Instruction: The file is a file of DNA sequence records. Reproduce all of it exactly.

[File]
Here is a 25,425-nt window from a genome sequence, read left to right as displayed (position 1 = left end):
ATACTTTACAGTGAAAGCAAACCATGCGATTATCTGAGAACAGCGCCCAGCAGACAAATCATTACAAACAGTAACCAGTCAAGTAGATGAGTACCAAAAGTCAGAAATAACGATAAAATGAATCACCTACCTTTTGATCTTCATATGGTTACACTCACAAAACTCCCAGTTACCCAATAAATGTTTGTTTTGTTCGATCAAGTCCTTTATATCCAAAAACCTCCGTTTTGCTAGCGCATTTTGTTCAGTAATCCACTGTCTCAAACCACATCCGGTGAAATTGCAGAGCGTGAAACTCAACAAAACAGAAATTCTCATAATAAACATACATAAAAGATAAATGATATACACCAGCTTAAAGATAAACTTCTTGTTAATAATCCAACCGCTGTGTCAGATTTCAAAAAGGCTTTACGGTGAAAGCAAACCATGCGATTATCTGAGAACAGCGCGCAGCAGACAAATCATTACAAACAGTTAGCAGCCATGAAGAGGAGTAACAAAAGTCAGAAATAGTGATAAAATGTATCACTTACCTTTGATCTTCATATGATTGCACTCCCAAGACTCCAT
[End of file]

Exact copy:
Here is a 25,425-nt window from a genome sequence, read left to right as displayed (position 1 = left end):
ATACTTTACAGTGAAAGCAAACCATGCGATTATCTGAGAACAGCGCCCAGCAGACAAATCATTACAAACAGTAACCAGTCAAGTAGATGAGTACCAAAAGTCAGAAATAACGATAAAATGAATCACCTACCTTTTGATCTTCATATGGTTACACTCACAAAACTCCCAGTTACCCAATAAATGTTTGTTTTGTTCGATCAAGTCCTTTATATCCAAAAACCTCCGTTTTGCTAGCGCATTTTGTTCAGTAATCCACTGTCTCAAACCACATCCGGTGAAATTGCAGAGCGTGAAACTCAACAAAACAGAAATTCTCATAATAAACATACATAAAAGATAAATGATATACACCAGCTTAAAGATAAACTTCTTGTTAATAATCCAACCGCTGTGTCAGATTTCAAAAAGGCTTTACGGTGAAAGCAAACCATGCGATTATCTGAGAACAGCGCGCAGCAGACAAATCATTACAAACAGTTAGCAGCCATGAAGAGGAGTAACAAAAGTCAGAAATAGTGATAAAATGTATCACTTACCTTTGATCTTCATATGATTGCACTCCCAAGACTCCAT